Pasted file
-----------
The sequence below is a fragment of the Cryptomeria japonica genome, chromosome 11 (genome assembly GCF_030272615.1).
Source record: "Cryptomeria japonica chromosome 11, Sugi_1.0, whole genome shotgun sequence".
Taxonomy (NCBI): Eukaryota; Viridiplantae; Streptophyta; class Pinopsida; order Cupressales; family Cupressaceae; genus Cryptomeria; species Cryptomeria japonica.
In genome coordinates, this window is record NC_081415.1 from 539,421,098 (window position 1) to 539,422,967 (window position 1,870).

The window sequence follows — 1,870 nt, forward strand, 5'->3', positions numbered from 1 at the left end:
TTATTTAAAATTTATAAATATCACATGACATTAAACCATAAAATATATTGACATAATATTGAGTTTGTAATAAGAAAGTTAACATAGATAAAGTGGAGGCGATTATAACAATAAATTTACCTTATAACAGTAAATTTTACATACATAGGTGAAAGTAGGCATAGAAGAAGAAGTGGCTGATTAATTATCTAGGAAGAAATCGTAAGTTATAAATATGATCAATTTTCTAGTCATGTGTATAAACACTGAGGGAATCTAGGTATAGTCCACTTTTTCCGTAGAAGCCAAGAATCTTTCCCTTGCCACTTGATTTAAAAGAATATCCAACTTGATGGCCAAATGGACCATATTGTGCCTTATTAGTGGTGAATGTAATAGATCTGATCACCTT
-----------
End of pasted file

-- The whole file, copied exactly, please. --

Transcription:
The sequence below is a fragment of the Cryptomeria japonica genome, chromosome 11 (genome assembly GCF_030272615.1).
Source record: "Cryptomeria japonica chromosome 11, Sugi_1.0, whole genome shotgun sequence".
Taxonomy (NCBI): Eukaryota; Viridiplantae; Streptophyta; class Pinopsida; order Cupressales; family Cupressaceae; genus Cryptomeria; species Cryptomeria japonica.
In genome coordinates, this window is record NC_081415.1 from 539,421,098 (window position 1) to 539,422,967 (window position 1,870).

The window sequence follows — 1,870 nt, forward strand, 5'->3', positions numbered from 1 at the left end:
TTATTTAAAATTTATAAATATCACATGACATTAAACCATAAAATATATTGACATAATATTGAGTTTGTAATAAGAAAGTTAACATAGATAAAGTGGAGGCGATTATAACAATAAATTTACCTTATAACAGTAAATTTTACATACATAGGTGAAAGTAGGCATAGAAGAAGAAGTGGCTGATTAATTATCTAGGAAGAAATCGTAAGTTATAAATATGATCAATTTTCTAGTCATGTGTATAAACACTGAGGGAATCTAGGTATAGTCCACTTTTTCCGTAGAAGCCAAGAATCTTTCCCTTGCCACTTGATTTAAAAGAATATCCAACTTGATGGCCAAATGGACCATATTGTGCCTTATTAGTGGTGAATGTAATAGATCTGATCACCTT